Tesla Model S receives top marks in NHTSA safety testing
Tesla is continuing its winning streak in 2013, this time not on the stock market but in the crash test evaluation of its Model S. The Model S has outsold its closest luxury competitors and expert reviews have ranked the car as one of the best on the road. So what does it do for an encore? It breaks records in the National Highway Traffic Safety Administration (NHTSA) crash rating system ... and a roof crushing machine.
Tesla reports that the all-electric sedan received a 5 stars in every NHTSA category. Only 1 percent of all manufacturer vehicles achieve a five star rating and the NHTSA does not publish a star rating above 5. However safety levels better than 5 stars are captured in the overall Vehicle Safety Score (VSS) provided to manufacturers. The S scored a record 5.4 VSS rating and set a new record for the lowest likelihood of injury to occupants.
The test scores are based on figures obtained during front, side, rear and rollover incidents. Tesla’s high front collision score was achieved in part due to its large front crumple zone. With no massive gas/diesel engine up front, the Model S’ front hood becomes more effective in diffusing energy because the entire zone being dedicated to safeguarding occupants.
In side collision tests, the Model S managed to maintain 63.5 percent of the driver’s residual space. Tesla points out that the Volvo S60 (also 5-star rated) only reached 7.8 percent for the same test. Rear collision tests were also above average thanks to Tesla’s addition of a second bumper, which is installed when the third row children's seat option is ordered.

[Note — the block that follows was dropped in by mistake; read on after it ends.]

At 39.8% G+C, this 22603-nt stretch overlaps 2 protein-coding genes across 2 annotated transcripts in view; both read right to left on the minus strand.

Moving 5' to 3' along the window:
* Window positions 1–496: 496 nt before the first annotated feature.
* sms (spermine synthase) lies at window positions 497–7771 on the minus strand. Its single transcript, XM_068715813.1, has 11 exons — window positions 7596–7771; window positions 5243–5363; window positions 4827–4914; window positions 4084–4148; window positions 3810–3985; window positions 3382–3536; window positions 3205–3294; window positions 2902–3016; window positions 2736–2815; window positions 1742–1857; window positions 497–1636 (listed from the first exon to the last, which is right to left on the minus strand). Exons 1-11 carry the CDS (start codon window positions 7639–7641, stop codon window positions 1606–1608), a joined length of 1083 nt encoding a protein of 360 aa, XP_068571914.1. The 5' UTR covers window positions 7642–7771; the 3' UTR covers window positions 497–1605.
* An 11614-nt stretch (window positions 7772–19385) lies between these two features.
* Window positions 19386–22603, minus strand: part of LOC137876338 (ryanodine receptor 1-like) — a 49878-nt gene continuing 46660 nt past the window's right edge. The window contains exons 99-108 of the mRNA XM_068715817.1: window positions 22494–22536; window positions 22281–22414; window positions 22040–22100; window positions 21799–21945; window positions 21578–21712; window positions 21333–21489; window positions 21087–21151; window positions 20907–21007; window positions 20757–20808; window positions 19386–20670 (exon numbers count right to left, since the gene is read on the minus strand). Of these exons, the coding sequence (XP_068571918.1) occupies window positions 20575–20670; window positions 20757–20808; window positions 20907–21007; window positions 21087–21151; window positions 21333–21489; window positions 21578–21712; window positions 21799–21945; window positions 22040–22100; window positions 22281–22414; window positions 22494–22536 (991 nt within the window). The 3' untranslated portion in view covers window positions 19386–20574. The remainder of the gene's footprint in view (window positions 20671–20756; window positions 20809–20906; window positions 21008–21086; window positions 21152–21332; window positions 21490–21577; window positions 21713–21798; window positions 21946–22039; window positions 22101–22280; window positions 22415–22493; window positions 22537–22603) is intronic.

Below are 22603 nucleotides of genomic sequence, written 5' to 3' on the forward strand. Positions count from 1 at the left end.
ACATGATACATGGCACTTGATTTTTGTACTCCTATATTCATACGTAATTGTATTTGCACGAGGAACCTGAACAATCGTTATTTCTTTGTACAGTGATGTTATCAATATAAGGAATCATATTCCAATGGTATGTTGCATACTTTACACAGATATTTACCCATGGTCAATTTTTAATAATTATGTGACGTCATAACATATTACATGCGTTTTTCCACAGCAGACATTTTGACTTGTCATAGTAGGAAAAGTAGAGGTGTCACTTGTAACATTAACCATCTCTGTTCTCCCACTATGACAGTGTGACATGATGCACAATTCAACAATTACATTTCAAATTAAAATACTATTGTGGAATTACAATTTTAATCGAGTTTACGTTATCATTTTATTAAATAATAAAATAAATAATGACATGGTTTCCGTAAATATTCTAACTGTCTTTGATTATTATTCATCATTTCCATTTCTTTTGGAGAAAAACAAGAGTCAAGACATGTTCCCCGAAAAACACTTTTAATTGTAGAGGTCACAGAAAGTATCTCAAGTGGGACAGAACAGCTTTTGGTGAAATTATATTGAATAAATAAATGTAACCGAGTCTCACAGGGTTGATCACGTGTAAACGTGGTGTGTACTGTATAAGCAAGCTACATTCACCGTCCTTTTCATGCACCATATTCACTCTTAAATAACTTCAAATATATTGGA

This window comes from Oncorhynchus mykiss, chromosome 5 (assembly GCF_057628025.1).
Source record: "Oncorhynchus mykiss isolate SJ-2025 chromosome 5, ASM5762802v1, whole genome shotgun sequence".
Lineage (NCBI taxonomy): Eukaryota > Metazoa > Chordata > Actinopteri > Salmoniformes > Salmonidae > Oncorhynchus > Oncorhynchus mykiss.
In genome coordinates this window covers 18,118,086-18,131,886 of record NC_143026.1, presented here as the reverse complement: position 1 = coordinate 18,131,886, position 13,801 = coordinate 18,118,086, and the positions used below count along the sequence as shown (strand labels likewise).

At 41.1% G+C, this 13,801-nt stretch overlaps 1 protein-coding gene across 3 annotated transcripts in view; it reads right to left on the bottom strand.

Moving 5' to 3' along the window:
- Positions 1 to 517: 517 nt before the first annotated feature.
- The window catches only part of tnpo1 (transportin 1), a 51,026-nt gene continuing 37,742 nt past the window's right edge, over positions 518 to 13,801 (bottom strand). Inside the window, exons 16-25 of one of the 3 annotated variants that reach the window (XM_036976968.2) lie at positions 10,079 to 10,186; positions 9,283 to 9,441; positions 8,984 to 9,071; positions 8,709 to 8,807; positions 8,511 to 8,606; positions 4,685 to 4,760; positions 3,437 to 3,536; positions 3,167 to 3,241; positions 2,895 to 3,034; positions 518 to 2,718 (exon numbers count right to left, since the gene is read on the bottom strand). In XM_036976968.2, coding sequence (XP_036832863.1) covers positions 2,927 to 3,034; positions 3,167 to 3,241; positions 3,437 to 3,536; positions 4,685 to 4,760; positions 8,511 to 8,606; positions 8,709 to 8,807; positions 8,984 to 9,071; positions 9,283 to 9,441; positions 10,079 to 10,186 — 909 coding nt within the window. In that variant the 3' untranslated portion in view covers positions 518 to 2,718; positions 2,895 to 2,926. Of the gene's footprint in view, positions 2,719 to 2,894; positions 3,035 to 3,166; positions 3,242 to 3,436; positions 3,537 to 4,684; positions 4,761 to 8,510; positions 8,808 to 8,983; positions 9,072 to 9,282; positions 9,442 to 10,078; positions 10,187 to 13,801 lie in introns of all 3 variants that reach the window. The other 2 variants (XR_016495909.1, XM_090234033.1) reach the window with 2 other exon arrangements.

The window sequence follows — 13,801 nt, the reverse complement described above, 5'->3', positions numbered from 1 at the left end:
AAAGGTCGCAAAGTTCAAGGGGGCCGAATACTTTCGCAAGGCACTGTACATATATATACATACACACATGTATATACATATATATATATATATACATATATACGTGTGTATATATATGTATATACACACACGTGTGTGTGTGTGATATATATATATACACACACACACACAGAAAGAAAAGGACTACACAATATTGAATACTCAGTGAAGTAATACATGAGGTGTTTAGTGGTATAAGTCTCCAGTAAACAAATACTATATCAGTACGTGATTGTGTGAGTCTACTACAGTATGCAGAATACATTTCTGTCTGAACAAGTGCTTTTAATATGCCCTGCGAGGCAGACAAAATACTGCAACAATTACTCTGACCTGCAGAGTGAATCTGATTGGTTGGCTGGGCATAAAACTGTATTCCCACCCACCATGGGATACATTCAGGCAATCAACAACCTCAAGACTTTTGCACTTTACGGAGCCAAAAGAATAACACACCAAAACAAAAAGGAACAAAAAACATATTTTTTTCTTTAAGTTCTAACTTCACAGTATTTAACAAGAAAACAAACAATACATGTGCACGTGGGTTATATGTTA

An exact figure for roof testing isn't available, as the testing machine failed at just over 4 g's of force. Tesla says that that based on the 4 g plus figure, the car could theoretically piggyback four Model S’ to and from its Palo Alto facilities without fear of the roof collapsing. Tesla attributes this roof strength to a reinforced B-pillar utilizing aerospace grade bolts to shore up the center.
Continuing to be stubborn, the Model S also refused to cooperate in the rollover test. A customized method had to be developed to flip the Model S, which speaks for itself. The reason for the flip aversion is due in part to Tesla’s 1,000 lb (454 kg) low mounted battery pack, in combination with the car’s hefty 4,647.3 lb (2,108 kg) curb weight.
Having just test driven the Model S this past weekend I can attest to the car’s performance and build quality, but fortunately I didn't get to put the impressive new safety ratings to the test. Watch for our Model S drive review later this week.